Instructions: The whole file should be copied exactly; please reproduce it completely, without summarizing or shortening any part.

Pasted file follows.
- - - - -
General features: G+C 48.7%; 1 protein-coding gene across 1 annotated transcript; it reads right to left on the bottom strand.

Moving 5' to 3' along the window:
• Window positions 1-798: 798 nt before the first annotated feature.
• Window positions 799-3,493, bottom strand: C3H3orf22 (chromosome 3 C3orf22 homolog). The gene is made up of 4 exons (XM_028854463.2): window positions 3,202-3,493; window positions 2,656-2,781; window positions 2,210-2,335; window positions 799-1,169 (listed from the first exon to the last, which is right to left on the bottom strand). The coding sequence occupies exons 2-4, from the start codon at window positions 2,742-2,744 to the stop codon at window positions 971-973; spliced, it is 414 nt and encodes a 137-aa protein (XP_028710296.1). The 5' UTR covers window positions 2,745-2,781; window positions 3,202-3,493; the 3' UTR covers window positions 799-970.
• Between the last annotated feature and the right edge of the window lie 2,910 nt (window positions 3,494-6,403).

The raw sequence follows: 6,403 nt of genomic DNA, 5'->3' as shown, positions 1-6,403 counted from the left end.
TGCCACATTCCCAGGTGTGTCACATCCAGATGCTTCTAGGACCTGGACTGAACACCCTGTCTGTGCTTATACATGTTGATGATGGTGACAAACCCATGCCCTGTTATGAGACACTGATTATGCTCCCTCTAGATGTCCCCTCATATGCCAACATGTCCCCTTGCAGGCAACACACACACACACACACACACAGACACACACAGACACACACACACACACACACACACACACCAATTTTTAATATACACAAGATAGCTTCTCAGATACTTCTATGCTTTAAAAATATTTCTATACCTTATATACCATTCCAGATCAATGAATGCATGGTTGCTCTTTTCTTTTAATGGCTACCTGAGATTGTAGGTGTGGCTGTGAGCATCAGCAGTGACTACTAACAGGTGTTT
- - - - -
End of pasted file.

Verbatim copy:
General features: G+C 48.7%; 1 protein-coding gene across 1 annotated transcript; it reads right to left on the bottom strand.

Moving 5' to 3' along the window:
• Window positions 1-798: 798 nt before the first annotated feature.
• Window positions 799-3,493, bottom strand: C3H3orf22 (chromosome 3 C3orf22 homolog). The gene is made up of 4 exons (XM_028854463.2): window positions 3,202-3,493; window positions 2,656-2,781; window positions 2,210-2,335; window positions 799-1,169 (listed from the first exon to the last, which is right to left on the bottom strand). The coding sequence occupies exons 2-4, from the start codon at window positions 2,742-2,744 to the stop codon at window positions 971-973; spliced, it is 414 nt and encodes a 137-aa protein (XP_028710296.1). The 5' UTR covers window positions 2,745-2,781; window positions 3,202-3,493; the 3' UTR covers window positions 799-970.
• Between the last annotated feature and the right edge of the window lie 2,910 nt (window positions 3,494-6,403).

The raw sequence follows: 6,403 nt of genomic DNA, 5'->3' as shown, positions 1-6,403 counted from the left end.
TGCCACATTCCCAGGTGTGTCACATCCAGATGCTTCTAGGACCTGGACTGAACACCCTGTCTGTGCTTATACATGTTGATGATGGTGACAAACCCATGCCCTGTTATGAGACACTGATTATGCTCCCTCTAGATGTCCCCTCATATGCCAACATGTCCCCTTGCAGGCAACACACACACACACACACACACAGACACACACAGACACACACACACACACACACACACACACCAATTTTTAATATACACAAGATAGCTTCTCAGATACTTCTATGCTTTAAAAATATTTCTATACCTTATATACCATTCCAGATCAATGAATGCATGGTTGCTCTTTTCTTTTAATGGCTACCTGAGATTGTAGGTGTGGCTGTGAGCATCAGCAGTGACTACTAACAGGTGTTT